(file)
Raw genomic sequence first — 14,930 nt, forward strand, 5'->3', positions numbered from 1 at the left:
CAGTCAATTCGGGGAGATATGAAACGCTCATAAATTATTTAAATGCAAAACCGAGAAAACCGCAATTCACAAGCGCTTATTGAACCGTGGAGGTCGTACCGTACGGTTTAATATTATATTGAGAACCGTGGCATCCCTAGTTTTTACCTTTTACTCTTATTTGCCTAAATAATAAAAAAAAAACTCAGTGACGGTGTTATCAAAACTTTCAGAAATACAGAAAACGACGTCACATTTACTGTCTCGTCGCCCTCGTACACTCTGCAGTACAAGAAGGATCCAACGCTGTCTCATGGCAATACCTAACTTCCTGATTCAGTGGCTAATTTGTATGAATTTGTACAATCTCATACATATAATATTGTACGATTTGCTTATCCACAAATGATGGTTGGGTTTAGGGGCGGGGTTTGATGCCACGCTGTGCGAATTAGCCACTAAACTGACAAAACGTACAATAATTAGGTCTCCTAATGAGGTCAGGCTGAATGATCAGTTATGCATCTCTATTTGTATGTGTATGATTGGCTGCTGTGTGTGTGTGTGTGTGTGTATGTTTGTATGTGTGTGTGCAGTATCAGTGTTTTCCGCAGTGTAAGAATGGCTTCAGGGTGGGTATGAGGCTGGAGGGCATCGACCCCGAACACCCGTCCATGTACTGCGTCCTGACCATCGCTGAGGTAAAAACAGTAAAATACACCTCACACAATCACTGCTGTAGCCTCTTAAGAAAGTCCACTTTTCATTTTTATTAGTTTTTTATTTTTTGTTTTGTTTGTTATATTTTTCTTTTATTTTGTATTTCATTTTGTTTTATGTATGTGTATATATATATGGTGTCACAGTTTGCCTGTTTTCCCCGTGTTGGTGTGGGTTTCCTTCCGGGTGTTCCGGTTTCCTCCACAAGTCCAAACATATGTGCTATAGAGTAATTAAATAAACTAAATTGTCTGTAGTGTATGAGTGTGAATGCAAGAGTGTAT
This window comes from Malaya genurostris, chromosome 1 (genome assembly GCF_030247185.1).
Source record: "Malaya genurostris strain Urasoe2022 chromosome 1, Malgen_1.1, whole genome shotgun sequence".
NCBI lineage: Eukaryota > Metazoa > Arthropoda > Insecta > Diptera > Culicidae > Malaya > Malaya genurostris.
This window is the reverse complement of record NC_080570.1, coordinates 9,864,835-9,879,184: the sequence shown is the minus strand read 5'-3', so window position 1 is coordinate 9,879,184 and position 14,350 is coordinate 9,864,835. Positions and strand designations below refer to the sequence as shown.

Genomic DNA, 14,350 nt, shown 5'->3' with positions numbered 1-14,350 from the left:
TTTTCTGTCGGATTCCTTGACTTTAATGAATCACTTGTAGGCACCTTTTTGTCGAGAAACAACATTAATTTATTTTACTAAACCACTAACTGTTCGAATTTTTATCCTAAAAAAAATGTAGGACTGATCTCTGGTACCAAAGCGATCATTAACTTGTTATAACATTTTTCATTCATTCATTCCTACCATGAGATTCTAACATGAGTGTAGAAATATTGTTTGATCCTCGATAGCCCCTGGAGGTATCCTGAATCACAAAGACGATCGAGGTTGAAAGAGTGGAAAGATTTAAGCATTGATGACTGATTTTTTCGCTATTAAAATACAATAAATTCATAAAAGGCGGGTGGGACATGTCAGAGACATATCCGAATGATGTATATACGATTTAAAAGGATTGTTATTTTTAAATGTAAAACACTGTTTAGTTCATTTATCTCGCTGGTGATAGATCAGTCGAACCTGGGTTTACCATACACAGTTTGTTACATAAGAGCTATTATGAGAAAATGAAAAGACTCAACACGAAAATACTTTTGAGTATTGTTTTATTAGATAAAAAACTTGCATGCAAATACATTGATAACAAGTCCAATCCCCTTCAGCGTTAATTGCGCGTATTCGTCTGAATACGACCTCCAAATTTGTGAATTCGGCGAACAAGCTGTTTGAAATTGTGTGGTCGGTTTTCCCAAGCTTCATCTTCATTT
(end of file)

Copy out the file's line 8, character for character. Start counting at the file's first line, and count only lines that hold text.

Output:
TTTTCTGTCGGATTCCTTGACTTTAATGAATCACTTGTAGGCACCTTTTTGTCGAGAAACAACATTAATTTATTTTACTAAACCACTAACTGTTCGAATTTTTATCCTAAAAAAAATGTAGGACTGATCTCTGGTACCAAAGCGATCATTAACTTGTTATAACATTTTTCATTCATTCATTCCTACCATGAGATTCTAACATGAGTGTAGAAATATTGTTTGATCCTCGATAGCCCCTGGAGGTATCCTGAATCACAAAGACGATCGAGGTTGAAAGAGTGGAAAGATTTAAGCATTGATGACTGATTTTTTCGCTATTAAAATACAATAAATTCATAAAAGGCGGGTGGGACATGTCAGAGACATATCCGAATGATGTATATACGATTTAAAAGGATTGTTATTTTTAAATGTAAAACACTGTTTAGTTCATTTATCTCGCTGGTGATAGATCAGTCGAACCTGGGTTTACCATACACAGTTTGTTACATAAGAGCTATTATGAGAAAATGAAAAGACTCAACACGAAAATACTTTTGAGTATTGTTTTATTAGATAAAAAACTTGCATGCAAATACATTGATAACAAGTCCAATCCCCTTCAGCGTTAATTGCGCGTATTCGTCTGAATACGACCTCCAAATTTGTGAATTCGGCGAACAAGCTGTTTGAAATTGTGTGGTCGGTTTTCCCAAGCTTCATCTTCATTT